Ham Darroch Echoes, Essay by Tony Oates, 2016.
On the occasion of Heidegger’s seventieth birthday (26 September 1959), Braque offered him a gift of a lithograph inscribed with a dedication and the phrase ‘‘l’écho répond à l’écho, tout se répercute [echo replies to echo, everything is linked]’’ (H.W. Petzet, Encounters and Dialogues with Martin Heidegger, 1993, p. 146) Ham Darroch’s sculpture Echo 2015 began life as a basketball ring and backboard. Dislocated from its original utility, ‘knocked out of kilter’ by years of play, neglect and weather, it already sat abstracted and bent out of shape. Its form spoke directly of Vladimir and Georgii Stenberg’s Construction of a spatial apparatus, of which Ham had seen a recreation in the National Gallery of Australia collection. As an object, the basketball ring pointed towards utopian notions similar to those that motivated the constructivists: its social intent as the centre-piece of a game sat in delicate balance with its (over)engineered industrial-ness. While its structure preserves a certain archetypal tektonika and the juxtaposed painted elements are derived from the given components, it is Echo’s emphatic embrace of colour that dominates and defines the pictorial organisation. Echo has a playful intent. There is a reciprocity between the object and its analogue. Its history as a backboard, still implicitly reverberating with the rebounding of the surface, propels it to function within a new game. The object not only provides the painting’s ground; it determines the mechanics of the language employed. The given shapes of welded metal transfer to the centrifugal motif cascading through intervals of orange-to-white, set against an opposing midnight blue. The fractured forms infer a depth beyond the painting’s surface – a virtual space that reconciles the volume of a sculptural form with a two dimensional picture plane. Here colour functions as a spatial apparatus. We recall Delaunay’s approach: ‘Line is limitation. Colour gives fathomless depth (not perspective, not successive, but simultaneous) and its form and its movement’. Echo exists in an intermediate zone, situated somewhere between sculpture and painting. It signals a convergence in Ham Darroch’s art where the two disciplines inform each other and the ‘object’ functions as a facilitator. The object often provides the entry point in Ham’s painting. Take Wink 2016, its form inspired by a pairing of saw-blades that generates a zip of active space between opposing teeth. In the painting this form is magnified, repeated and saturated through a vivid contrast of colours. The intense vibration creates a volume; the jagged blades span the width of the canvas; the weight of each colour-form flips back and forth. While the composition still adheres to the original motif, it acquires an independent identity, revelling in the capacity of colour to behave spatially. At the beginning of the twentieth century, the object came into specialised focus, as artists, musicians, poets and philosophers began to question our comprehension: ‘what is an object?’ Through the abstraction and bracketing of the object modernist thinkers sought to develop a visual language that would adhere more directly to ‘reality.’ Augmenting representation with the re-presentation of elements of the material world, they could specify a greater material truth. The Symbolist poets equipped language with an aesthetic plasticity, calling on all facets of consciousness to build sensory evocations; the Cubists (Picasso and Braque) delighted in the syntax of the constructed object, to some degree imitating the flux of our perception. Duchamp’s readymades questioned or parodied the object by strategically altering its context; and the philosopher Ludwig Wittgenstein warned against linguistic limitations hindering our ability to make truthful representations. In his text, Tractatus Logico-Philosophicus, he defined the object as follows: 2.02 Objects are simple. 2.021 Objects make up the substance of the world. That is why they cannot be composite. 2.022 It is obvious that an imagined world, however different it may be from the real one, must have something – a form – in common with it. 2.023 Objects are just what constitutes this unalterable form. 2.024 Substance is what subsists independently of what is the case. 2.025 It is form and content. 2.0271 Objects are what is unalterable and subsistent; their configuration is the changing, the variable. We can perhaps apply Wittgenstein’s definition to the status of the object within Ham’s recent painting: the saw blade inserted into the fictitious world of a painting bridges the virtual and the actual. However, Wittgenstein’s definitions are intentionally obtuse. In his ontology an ‘object’ represents essential matter: atoms – the irreducible structure of an entity! For the philosopher, objects remain static and it is their bonds, relations and permutations that animate them. It is, as Braque eloquently phrased it, ‘the space between things’ that determines our understanding: You see, I have made a discovery: I no longer believe in anything. Objects don’t exist for me except in so far as a rapport exists between them or between them and myself. In other words, it is not the objects that matter to me but what is in between them; it is this ‘‘in-between’’ that is the real subject of my pictures. When one attains this harmony, one reaches a sort of intellectual non-existence – what I can only describe as a state of perfect freedom and peace – which makes everything possible and right. Life then becomes a perpetual revelation. That is true poetry. Ham’s most recent series of gouaches, Colour Circles and Orbit 2016, achieve a poetic interplay: the objects and the spaces in-between. Taking multiple perspectives of a bowl (found while in residence at Jean Bellette’s Hill End cottage), Ham compels the linkages and integers to constitute a new object. Colour, as opposed to shape, is set in fluctuation, generating the semblance of volume and three dimensional space. Here we may question the given form and ask ‘what is a bowl?’ A pure shape? A container of space; a container of nothing; a phantom image comprised of invisible atoms? According to Braque’s friend, the philosopher Martin Heidegger, it is ‘the emptiness, the void… that does the vessel’s holding’. If we run our finger around the outer edge of a bowl, it hums. A receptacle for sound? As the finger traces the circle, the harmonic aggregate builds. This summons an echo. Within the Colour Circles and Orbits the nuances, shades and inflections comprise an echoing. The element of symmetry, maintained through multiplication, division and inversion, establishes the reality of the work. It is conceived harmonically. The rapports with the surrounds are defining. The refraction of light passed from one coloured surface to another forms a binding relationship and echoes are developed in terms of colour. The palette for Orbit 1 & 2 and Night’s Edge stems from an early experiment informed by the colour theory of Goethe. Ham placed a deep blue circle on a dark olive-green ground, and vice versa. Within the opposing colour a halo arises around the circular motif, intensifying the juxtaposition of colours. Orbit 1 & 2 confirms this impression through a parallax effect of displacement. The gradient shift in pigment from blue to green is disrupted by the exposed junctions of the bowl’s rim. The inconsistent weight of the white lip bends the circular forms out of alignment, warps the illusion of distance and creates an off-kilter internal movement. This inversion of space hurtles towards us and recalls the vertigo of the Stenberg brothers’ cinema posters, the vortex of Vladimir Tatlin’s Monument for the Third International, and the pulsating alternation of positive and negative energy in Marcel Duchamp’s Rotoreliefs. Proximity – the space in-between – greatly influences the behaviour of colour. Goethe showed us that by placing bold colours alongside one another we infer the complementary of each within the other. Set a white void between the two colours, as in Orbit 1 & 2 or Wink, and the dynamics in-between become volatile. It is at the edges, where fields meet, that the greatest refraction occurs – that the echo is most visible. These ripples of interaction dematerialise into pure energy. It is here that colour transforms into a nonphysical entity. And so, what are the contents of a bowl?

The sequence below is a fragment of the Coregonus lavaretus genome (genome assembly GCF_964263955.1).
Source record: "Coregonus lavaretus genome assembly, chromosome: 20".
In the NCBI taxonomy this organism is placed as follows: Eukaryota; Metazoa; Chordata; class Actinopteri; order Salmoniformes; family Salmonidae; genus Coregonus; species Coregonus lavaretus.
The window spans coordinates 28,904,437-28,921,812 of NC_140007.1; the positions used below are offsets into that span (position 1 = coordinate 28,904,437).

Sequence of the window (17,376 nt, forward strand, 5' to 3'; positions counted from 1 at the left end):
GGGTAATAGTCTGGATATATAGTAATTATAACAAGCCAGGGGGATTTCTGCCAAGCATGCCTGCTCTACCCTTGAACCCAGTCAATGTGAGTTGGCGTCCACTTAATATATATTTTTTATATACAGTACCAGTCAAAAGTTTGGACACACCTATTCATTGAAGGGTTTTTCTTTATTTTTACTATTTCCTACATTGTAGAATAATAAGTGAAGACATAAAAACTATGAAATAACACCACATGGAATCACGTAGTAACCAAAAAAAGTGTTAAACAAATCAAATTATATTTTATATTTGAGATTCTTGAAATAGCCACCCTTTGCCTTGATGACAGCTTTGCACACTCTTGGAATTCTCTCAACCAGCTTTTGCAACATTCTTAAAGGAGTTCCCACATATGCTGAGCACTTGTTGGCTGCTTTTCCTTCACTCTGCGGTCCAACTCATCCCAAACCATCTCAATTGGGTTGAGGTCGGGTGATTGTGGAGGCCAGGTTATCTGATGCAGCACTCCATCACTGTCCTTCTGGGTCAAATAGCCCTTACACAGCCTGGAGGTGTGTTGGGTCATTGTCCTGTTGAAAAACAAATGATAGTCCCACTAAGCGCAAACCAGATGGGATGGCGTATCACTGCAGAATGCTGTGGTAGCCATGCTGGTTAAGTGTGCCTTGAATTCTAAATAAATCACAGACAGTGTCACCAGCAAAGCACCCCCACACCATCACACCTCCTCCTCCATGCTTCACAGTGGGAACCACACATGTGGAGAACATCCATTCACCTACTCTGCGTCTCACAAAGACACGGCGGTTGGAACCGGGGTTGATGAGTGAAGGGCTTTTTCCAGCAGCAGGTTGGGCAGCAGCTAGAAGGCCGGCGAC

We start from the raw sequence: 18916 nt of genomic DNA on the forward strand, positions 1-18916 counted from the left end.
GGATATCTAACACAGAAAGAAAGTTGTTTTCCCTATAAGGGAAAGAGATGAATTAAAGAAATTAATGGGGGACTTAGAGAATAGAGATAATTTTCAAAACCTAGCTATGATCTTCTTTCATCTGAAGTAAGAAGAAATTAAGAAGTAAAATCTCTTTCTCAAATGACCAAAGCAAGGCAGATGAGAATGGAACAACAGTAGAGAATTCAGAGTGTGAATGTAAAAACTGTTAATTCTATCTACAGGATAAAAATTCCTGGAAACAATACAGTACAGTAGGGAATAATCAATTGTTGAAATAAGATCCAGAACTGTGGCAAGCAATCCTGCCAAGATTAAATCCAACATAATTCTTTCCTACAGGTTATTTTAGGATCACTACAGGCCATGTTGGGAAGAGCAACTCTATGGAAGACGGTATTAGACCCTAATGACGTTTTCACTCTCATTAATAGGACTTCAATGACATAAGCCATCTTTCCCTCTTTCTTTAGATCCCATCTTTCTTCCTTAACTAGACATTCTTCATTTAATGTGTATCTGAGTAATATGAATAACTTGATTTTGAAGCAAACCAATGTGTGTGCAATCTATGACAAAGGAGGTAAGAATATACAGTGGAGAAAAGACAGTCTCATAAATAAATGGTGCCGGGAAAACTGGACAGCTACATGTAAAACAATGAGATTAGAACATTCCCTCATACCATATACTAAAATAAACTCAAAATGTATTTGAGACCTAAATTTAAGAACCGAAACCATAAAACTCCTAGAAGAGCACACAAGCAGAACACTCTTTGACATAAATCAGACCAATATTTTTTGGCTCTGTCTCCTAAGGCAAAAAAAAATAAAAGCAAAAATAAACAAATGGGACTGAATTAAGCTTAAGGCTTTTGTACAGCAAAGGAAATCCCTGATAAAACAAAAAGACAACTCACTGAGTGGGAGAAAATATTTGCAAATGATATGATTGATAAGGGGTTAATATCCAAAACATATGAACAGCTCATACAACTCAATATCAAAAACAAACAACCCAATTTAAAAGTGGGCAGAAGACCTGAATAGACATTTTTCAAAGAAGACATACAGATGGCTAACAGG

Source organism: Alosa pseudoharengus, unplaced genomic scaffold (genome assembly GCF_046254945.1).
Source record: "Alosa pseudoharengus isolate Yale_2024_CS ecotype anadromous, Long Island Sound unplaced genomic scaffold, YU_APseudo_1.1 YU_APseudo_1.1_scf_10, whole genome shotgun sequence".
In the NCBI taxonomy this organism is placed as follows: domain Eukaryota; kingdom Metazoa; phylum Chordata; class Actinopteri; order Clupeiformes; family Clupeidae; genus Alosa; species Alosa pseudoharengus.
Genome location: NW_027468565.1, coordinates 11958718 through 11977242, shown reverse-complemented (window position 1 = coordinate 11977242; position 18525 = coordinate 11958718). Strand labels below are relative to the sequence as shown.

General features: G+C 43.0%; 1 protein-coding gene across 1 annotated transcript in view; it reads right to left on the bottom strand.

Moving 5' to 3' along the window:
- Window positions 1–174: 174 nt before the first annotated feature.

Tony Oates Curator, Exhibitions ANU Drill Hall Gallery, Canberra May 2016